: Magazine : Back
Issues : Sept / Oct 2003 : Special
Section : What's Green-E? / Put the Power Where it's Needed
Green-e is a voluntary certification program
for renewable electricity products. It sets consumer protection and
environmental standards for electricity products, and verifies that
Green-e certified products meet these standards. Green-e provides
an easy way for consumers to quickly identify environmentally superior
electricity products in competitive marketselectricity products
that meet the Green-e standard for environmental
excellence are denoted by the Green-e logo.
The program requires that electricity providers disclose information
about their product to their customers in a standardized format. This
enables consumers to make informed purchasing decisions and helps
to build consumer confidence in retail renewable electricity products.
Through these efforts, the Green-e Program hopes to expand the retail
market for renewable electricity products and for power from cleaner
In each state where Green-e is active, the Green-e Program works with
diverse stakeholders to form regional advisory committees that ensure
that the consumer
protection and environmental standards of the Green-e Program work
for their regions.
When the Green-e logo is displayed next to an electricity product,
the product must meet the following requirements:
* 50 percent or more of the electricity supply comes from one or more
of these eligible renewable resources: solar electric, wind, geothermal,
biomass, and small or certified low-impact hydro facilities,
* if a portion of the electricity is non-renewable, the air emissions
are equal to or lower than those produced by conventional electricity,
* there are no specific purchases of nuclear power, and
* the product meets the Green-e new renewable requirement.
Put the Power Where it's Needed
The U.S. Fuel Cell Council (USFCC) points to Augusts blackout
across Northeastern states and parts of Canada as evidence that
the power grid is poorly equipped for getting power from where there
is surplus to where it is needed. The solution, says the council,
is not to build more transmission lines, but rather lies in an alternative:
distributed power generation.
The first step, says the USFCC, is to create an environment for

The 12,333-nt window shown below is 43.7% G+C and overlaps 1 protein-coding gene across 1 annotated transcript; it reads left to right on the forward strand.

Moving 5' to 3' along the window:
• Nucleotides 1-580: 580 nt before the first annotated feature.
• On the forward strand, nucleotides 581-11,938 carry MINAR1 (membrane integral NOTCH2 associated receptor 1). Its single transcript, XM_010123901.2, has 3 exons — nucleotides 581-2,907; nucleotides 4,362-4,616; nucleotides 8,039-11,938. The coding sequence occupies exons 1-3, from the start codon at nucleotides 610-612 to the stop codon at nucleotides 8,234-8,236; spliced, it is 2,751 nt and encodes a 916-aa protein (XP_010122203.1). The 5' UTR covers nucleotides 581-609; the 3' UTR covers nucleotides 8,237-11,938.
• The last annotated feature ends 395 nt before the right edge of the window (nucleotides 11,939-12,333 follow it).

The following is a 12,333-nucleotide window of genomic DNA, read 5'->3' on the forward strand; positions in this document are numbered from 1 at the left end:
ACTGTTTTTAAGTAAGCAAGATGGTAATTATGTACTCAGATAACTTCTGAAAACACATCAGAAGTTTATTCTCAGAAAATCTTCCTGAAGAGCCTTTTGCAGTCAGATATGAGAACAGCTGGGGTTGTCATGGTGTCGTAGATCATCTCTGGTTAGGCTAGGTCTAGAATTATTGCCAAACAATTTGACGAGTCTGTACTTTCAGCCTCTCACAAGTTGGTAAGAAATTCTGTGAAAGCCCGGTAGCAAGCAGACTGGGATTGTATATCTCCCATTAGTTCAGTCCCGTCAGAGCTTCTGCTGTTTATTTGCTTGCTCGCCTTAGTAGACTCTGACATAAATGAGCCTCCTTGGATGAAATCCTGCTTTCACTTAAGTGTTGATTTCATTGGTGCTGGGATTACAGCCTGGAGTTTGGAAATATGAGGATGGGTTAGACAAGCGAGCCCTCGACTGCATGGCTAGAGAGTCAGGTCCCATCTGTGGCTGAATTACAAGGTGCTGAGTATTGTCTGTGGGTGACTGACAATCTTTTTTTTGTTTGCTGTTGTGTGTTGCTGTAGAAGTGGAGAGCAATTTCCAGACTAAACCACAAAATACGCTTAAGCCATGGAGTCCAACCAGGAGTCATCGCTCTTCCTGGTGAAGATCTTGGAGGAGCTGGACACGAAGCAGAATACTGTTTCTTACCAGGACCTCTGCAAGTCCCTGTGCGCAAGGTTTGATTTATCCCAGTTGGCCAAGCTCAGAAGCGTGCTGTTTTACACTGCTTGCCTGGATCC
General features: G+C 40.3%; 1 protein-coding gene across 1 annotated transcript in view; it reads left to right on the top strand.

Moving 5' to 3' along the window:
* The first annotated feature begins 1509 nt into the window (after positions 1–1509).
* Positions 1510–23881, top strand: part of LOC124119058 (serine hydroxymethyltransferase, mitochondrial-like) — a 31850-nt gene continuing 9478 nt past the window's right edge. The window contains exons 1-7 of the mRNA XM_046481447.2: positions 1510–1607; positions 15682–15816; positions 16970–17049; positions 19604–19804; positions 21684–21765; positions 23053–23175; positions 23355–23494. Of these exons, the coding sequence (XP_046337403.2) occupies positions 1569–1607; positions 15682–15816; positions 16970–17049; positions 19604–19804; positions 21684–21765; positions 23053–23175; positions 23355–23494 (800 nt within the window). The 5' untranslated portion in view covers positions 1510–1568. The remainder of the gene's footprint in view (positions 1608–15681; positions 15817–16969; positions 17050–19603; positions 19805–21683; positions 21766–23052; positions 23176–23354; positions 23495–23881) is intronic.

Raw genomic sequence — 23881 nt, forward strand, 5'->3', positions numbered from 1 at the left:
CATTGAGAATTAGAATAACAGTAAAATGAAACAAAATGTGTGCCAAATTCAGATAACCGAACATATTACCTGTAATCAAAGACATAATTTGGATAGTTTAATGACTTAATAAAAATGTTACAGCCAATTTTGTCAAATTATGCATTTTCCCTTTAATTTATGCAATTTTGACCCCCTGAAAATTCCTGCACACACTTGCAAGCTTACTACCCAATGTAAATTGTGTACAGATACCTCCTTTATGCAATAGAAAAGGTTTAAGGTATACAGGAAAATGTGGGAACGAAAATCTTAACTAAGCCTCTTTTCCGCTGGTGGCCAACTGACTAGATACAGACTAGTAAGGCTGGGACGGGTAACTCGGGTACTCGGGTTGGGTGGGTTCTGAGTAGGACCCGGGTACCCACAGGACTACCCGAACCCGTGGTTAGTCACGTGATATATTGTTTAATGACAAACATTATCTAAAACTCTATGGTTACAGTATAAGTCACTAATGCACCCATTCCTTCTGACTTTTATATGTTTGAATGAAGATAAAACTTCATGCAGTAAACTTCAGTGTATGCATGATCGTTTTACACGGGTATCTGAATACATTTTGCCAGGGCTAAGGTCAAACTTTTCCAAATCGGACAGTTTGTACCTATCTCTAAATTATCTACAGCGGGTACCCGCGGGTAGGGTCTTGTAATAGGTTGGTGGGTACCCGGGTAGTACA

distributed resources to flourish. An example of how to move forward
can be seen in a recently-published standard to guide interconnecting
distributed generation technologies to the grid. The USFCC, which
participated in the writing of the standard, has sent a letter urging
governors to adopt the Institute of Electrical and Electronics Engineers
IEEE 1547 Standard for Interconnecting Distributed Resources
With Electric Power Systems. This standard addresses the performance,
operation, testing and safety of interconnection products and services.
Distributed generation technologiesincluding fuel cells, renewables,
microturbines and other ancillary servicescan be located closer
to where the power is needed, reducing traffic on the already grid-locked
superhighways of the electrical distribution system. Distributed
generation technologies can help states begin to address the challenge
of satisfying electrical demand for such critical loads by providing
flexibility in siting these technologies where they do not require
additional high voltage transmission lines. Newspapers reported
that fuel cells kept the lights on for offices, households and the
Central Park Police Precinct during the blackouts.
Since 1999, more than 350 individuals participated in the working
group that formulated the IEEE 1547 standard, which can now be used
in legislation and rulemaking, and by utilities in developing technical
requirements for interconnection agreements. Members of the working
group included those from manufacturers of electrical components,
fuel cells, photovoltaics, gas turbines, and diesel generators,
as well as those from utilities, government laboratories, and state
and federal governments.
Passage of IEEE 1547 shows what can happen when the industry
pulls together for the common good, said Robert Wichert, technical
director for the USFCC and participant on the IEEE 1547 working
group. This will have a significant effect on not only the
fuel cell industry, but other distributed generation technologies,
and the stability of our countrys electric grid.